Home US Economy: The Good and the Bad Before the FOMC Meeting

US Economy: The Good and the Bad Before the FOMC Meeting

At the beginning of the year, the US economy seemed on track for a strong recovery. Since then, some worrying signs have emerged and the picture is more complex.

Here is a review of the good and bad indicators.  towards the FOMC meeting on April 25th:

The Good

  • Growth continues: The US economy is still growing nicely, contrary to Europe. The initial GDP figure for Q1 will be released on Friday, April 27th, and is expected to show an annual growth rate of 2.6%, not typical for a recovery, but good enough for now.
  • No Deflation Danger: Prices in the US are on the rise. The Consumer Price Index is at 2.7% and for many Americans it feels even higher, especially in fuel and food prices. The Federal Reserve doesn’t look at this, but rather at Core CPI (excluding food and fuel). Also here, 2.3% is above the target of 2%. Such price movements show that the economy is moving.
  • More Building: Recent building permits figures show a consistent rise in building. At first, this was “blamed” on the warm winter, but now it seems more serious, and gives the notion that housing found a bottom.
  • Active Consumers: Retail sales are on the rise and consumer confidence (seen in various indicators) remains OK. The US economy is driven by private consumption, and higher expectations mean more activity, even if the pockets aren’t that full.

The Bad

  • Unemployment: After a few strong months, Non-Farm Payrolls disappointed with a weak rise of 120K. Looking deeper into the report shows 5 reasons to dismiss it as temporary. But, there’s a good reason why this bullet appears here: jobless claims broke out of a very steady range for quite some time, proving to skeptics what Bernanke stated: that the underlying situation of employment is worse. Bernanke noted the employment to population ration, and others note the low participation rate as one of the economy’s main problems.
  • Stalling Industrial Production:   The ISM Manufacturing PMI, Philly Fed Index and other industrial indicators remain positive, on the growth side of numbers. These indicators, which are forward looking, are more closely watched than the actual output, which stalled. According to Lakshman Achuthan of the ECRI, this is a sign that a recession is coming. A recession doesn’t seem close, but where is the industrial growth?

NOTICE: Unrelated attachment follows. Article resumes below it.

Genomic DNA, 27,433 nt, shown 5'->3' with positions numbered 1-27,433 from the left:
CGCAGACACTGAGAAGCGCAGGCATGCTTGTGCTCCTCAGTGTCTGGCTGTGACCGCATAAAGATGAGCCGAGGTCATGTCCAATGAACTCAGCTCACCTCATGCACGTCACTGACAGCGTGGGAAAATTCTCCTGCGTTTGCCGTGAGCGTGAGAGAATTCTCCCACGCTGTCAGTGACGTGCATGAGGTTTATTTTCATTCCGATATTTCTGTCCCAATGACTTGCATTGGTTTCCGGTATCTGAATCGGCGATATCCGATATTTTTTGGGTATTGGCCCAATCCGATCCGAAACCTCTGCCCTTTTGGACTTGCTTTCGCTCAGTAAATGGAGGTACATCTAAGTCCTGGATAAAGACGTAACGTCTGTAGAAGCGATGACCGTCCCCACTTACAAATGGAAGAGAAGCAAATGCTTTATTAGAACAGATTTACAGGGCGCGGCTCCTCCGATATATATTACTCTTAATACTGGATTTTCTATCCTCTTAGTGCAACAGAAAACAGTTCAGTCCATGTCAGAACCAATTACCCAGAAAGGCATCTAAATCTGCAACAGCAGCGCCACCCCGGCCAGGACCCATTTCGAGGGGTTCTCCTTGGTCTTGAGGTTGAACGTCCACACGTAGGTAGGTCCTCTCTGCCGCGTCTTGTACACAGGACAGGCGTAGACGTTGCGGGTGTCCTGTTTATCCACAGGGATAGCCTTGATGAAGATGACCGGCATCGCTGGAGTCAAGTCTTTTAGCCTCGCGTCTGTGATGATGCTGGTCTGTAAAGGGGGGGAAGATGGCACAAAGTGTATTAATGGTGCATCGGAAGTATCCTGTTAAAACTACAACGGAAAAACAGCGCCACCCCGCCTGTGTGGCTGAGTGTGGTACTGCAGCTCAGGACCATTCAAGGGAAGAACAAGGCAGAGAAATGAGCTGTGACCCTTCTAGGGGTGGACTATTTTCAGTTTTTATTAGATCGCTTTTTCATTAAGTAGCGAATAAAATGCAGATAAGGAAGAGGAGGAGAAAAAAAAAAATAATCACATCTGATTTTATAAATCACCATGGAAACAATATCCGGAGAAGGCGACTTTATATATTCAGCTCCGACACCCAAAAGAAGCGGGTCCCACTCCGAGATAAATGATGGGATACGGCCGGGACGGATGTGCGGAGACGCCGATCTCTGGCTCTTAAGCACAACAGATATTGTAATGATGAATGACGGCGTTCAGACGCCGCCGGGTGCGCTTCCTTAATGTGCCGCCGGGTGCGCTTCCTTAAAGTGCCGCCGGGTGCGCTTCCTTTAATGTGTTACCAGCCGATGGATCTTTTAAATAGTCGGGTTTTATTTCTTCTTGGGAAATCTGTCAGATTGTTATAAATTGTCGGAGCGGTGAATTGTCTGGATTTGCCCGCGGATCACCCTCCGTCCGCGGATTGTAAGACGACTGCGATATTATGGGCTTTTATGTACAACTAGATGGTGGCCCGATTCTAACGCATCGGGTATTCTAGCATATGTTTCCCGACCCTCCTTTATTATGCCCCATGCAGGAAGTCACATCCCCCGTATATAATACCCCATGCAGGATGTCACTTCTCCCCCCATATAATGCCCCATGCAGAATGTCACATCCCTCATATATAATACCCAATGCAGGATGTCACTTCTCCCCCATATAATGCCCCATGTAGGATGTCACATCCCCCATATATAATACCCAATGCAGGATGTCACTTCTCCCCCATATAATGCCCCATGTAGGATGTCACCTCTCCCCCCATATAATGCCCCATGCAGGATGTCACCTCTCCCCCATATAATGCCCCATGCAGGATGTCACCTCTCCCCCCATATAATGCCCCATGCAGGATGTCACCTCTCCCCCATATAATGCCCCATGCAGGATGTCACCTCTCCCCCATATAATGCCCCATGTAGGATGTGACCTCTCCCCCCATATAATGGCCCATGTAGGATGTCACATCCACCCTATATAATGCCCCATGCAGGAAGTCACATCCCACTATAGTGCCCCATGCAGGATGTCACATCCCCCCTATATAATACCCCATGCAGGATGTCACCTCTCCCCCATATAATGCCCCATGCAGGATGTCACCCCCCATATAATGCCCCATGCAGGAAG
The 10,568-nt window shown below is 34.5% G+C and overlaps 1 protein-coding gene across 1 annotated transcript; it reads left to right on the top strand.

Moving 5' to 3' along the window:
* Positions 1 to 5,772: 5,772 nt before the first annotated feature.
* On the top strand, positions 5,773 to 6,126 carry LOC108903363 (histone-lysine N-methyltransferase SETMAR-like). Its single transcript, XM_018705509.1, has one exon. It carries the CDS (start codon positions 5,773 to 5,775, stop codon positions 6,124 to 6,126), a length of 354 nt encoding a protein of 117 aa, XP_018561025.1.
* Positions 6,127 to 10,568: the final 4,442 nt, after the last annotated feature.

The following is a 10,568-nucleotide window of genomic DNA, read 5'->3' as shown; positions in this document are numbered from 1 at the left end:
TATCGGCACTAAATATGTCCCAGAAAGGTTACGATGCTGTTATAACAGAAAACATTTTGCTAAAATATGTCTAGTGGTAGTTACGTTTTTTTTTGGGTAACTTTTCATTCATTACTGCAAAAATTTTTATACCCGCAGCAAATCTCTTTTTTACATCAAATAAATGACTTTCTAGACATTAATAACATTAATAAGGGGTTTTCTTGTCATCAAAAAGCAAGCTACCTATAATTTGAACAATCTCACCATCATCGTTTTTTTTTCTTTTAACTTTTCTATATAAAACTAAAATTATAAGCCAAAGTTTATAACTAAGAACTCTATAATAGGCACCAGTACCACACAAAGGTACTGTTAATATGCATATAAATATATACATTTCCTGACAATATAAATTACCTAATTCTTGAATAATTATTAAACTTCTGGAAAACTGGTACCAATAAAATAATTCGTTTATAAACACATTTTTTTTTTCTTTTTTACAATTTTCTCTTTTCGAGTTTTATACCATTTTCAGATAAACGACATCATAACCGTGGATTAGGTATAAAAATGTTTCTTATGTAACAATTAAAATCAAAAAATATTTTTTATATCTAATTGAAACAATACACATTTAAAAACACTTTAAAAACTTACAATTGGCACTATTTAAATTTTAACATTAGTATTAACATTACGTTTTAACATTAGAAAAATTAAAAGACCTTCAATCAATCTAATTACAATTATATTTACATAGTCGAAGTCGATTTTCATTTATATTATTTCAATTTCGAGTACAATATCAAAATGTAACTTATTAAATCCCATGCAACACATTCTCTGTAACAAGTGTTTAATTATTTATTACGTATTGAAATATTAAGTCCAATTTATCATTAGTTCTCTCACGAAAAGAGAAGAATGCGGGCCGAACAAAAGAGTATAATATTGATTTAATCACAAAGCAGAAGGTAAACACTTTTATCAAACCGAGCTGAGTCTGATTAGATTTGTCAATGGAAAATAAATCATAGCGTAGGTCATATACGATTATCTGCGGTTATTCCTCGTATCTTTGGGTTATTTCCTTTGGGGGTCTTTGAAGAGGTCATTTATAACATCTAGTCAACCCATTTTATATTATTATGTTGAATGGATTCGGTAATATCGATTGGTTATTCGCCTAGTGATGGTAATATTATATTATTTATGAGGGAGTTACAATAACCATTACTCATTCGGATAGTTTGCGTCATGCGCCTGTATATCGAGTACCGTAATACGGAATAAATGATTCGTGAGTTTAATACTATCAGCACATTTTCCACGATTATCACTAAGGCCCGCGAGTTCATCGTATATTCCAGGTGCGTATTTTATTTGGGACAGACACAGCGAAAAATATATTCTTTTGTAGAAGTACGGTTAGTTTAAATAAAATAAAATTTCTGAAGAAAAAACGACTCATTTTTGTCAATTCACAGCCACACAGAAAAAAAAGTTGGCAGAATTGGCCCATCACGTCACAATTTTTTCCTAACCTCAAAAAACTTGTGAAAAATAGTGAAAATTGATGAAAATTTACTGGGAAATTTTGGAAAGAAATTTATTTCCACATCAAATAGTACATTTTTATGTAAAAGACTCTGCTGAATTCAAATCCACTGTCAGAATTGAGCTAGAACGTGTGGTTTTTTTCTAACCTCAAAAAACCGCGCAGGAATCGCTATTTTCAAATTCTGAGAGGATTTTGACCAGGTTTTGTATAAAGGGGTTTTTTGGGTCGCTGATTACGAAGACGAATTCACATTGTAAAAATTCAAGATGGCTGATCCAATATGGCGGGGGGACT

• Home Prices Still Low: The US housing sector underwent some deleveraging. There’s no doubt. But has it reached a bottom? Uncertainty remains very high. According to sales of existing homes, where most of the activity happens, this sector is still wallowing in the mire.

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Yohay Elam

Yohay Elam

Yohay Elam: Founder, Writer and Editor I have been into forex trading for over 5 years, and I share the experience that I have and the knowledge that I've accumulated. After taking a short course about forex. Like many forex traders, I've earned a significant share of my knowledge the hard way. Macroeconomics, the impact of news on the ever-moving currency markets and trading psychology have always fascinated me. Before founding Forex Crunch, I've worked as a programmer in various hi-tech companies. I have a B. Sc. in Computer Science from Ben Gurion University. Given this background, forex software has a relatively bigger share in the posts.